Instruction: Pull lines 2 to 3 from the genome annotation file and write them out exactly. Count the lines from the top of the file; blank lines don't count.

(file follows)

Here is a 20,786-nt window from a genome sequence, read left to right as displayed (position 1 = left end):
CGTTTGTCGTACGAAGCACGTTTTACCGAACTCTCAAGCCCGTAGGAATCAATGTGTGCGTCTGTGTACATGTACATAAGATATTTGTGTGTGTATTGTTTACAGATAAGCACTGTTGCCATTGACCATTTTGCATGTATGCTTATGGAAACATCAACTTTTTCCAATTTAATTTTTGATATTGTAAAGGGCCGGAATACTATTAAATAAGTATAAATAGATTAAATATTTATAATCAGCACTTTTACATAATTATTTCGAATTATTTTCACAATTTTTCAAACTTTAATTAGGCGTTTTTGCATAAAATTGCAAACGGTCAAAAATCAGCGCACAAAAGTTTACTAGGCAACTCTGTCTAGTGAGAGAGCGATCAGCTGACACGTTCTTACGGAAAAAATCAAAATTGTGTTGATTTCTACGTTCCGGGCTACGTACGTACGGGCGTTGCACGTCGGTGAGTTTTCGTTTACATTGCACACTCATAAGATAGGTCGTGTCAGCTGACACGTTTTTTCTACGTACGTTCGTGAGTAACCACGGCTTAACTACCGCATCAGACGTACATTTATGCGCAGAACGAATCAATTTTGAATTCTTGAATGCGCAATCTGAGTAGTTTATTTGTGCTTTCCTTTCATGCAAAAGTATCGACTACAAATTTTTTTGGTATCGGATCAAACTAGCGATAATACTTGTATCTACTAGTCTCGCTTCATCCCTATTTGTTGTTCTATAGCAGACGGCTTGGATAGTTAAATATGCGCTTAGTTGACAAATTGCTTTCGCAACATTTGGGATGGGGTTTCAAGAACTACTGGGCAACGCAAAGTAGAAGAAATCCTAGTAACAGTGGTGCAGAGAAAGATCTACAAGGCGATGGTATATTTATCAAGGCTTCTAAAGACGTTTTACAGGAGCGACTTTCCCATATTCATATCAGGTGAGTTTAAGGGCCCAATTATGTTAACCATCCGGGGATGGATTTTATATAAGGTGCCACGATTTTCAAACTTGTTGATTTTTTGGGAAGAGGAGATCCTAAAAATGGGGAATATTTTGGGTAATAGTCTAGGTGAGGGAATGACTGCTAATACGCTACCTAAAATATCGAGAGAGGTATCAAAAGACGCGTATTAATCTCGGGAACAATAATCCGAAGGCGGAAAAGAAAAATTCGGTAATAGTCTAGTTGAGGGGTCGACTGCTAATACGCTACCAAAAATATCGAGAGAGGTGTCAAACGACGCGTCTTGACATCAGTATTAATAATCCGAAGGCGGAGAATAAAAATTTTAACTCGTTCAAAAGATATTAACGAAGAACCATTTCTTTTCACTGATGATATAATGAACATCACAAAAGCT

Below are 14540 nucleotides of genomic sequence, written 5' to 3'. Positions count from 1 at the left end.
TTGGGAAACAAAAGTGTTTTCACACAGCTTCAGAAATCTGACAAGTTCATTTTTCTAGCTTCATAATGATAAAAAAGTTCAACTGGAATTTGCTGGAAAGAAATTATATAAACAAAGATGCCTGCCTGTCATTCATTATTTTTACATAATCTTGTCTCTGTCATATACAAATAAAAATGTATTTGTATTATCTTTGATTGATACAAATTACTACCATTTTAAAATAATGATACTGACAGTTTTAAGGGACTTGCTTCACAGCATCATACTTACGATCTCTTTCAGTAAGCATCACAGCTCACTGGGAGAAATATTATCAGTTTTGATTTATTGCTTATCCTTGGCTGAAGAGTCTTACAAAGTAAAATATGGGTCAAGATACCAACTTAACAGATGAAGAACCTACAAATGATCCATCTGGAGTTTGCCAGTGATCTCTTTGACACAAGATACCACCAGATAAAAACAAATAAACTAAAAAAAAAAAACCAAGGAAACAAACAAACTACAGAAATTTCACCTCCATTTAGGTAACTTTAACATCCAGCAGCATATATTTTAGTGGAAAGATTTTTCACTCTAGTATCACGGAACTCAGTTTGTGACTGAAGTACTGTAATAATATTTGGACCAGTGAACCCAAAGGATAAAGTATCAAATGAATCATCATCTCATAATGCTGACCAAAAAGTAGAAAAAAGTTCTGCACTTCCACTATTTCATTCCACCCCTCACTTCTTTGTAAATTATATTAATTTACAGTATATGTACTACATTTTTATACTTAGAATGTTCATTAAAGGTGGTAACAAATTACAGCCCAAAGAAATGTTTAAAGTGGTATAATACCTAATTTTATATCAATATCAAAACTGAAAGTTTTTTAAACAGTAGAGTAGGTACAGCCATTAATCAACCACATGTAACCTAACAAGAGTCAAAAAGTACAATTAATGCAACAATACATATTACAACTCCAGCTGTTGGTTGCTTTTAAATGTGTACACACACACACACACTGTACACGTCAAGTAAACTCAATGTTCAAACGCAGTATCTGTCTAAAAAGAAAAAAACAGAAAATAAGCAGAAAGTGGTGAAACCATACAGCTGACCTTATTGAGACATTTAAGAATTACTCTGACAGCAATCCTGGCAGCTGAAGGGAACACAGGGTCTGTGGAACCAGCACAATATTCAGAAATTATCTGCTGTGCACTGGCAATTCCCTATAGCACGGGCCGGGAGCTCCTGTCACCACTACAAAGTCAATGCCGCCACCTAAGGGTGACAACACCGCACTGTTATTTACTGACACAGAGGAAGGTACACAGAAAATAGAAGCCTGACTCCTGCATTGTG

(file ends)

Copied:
CGTTTGTCGTACGAAGCACGTTTTACCGAACTCTCAAGCCCGTAGGAATCAATGTGTGCGTCTGTGTACATGTACATAAGATATTTGTGTGTGTATTGTTTACAGATAAGCACTGTTGCCATTGACCATTTTGCATGTATGCTTATGGAAACATCAACTTTTTCCAATTTAATTTTTGATATTGTAAAGGGCCGGAATACTATTAAATAAGTATAAATAGATTAAATATTTATAATCAGCACTTTTACATAATTATTTCGAATTATTTTCACAATTTTTCAAACTTTAATTAGGCGTTTTTGCATAAAATTGCAAACGGTCAAAAATCAGCGCACAAAAGTTTACTAGGCAACTCTGTCTAGTGAGAGAGCGATCAGCTGACACGTTCTTACGGAAAAAATCAAAATTGTGTTGATTTCTACGTTCCGGGCTACGTACGTACGGGCGTTGCACGTCGGTGAGTTTTCGTTTACATTGCACACTCATAAGATAGGTCGTGTCAGCTGACACGTTTTTTCTACGTACGTTCGTGAGTAACCACGGCTTAACTACCGCATCAGACGTACATTTATGCGCAGAACGAATCAATTTTGAATTCTTGAATGCGCAATCTGAGTAGTTTATTTGTGCTTTCCTTTCATGCAAAAGTATCGACTACAAATTTTTTTGGTATCGGATCAAACTAGCGATAATACTTGTATCTACTAGTCTCGCTTCATCCCTATTTGTTGTTCTATAGCAGACGGCTTGGATAGTTAAATATGCGCTTAGTTGACAAATTGCTTTCGCAACATTTGGGATGGGGTTTCAAGAACTACTGGGCAACGCAAAGTAGAAGAAATCCTAGTAACAGTGGTGCAGAGAAAGATCTACAAGGCGATGGTATATTTATCAAGGCTTCTAAAGACGTTTTACAGGAGCGACTTTCCCATATTCATATCAGGTGAGTTTAAGGGCCCAATTATGTTAACCATCCGGGGATGGATTTTATATAAGGTGCCACGATTTTCAAACTTGTTGATTTTTTGGGAAGAGGAGATCCTAAAAATGGGGAATATTTTGGGTAATAGTCTAGGTGAGGGAATGACTGCTAATACGCTACCTAAAATATCGAGAGAGGTATCAAAAGACGCGTATTAATCTCGGGAACAATAATCCGAAGGCGGAAAAGAAAAATTCGGTAATAGTCTAGTTGAGGGGTCGACTGCTAATACGCTACCAAAAATATCGAGAGAGGTGTCAAACGACGCGTCTTGACATCAGTATTAATAATCCGAAGGCGGAGAATAAAAATTTTAACTCGTTCAAAAGATATTAACGAAGAACCATTTCTTTTCACTGATGATATAATGAACATCACAAAAGCT

Below are 14540 nucleotides of genomic sequence, written 5' to 3'. Positions count from 1 at the left end.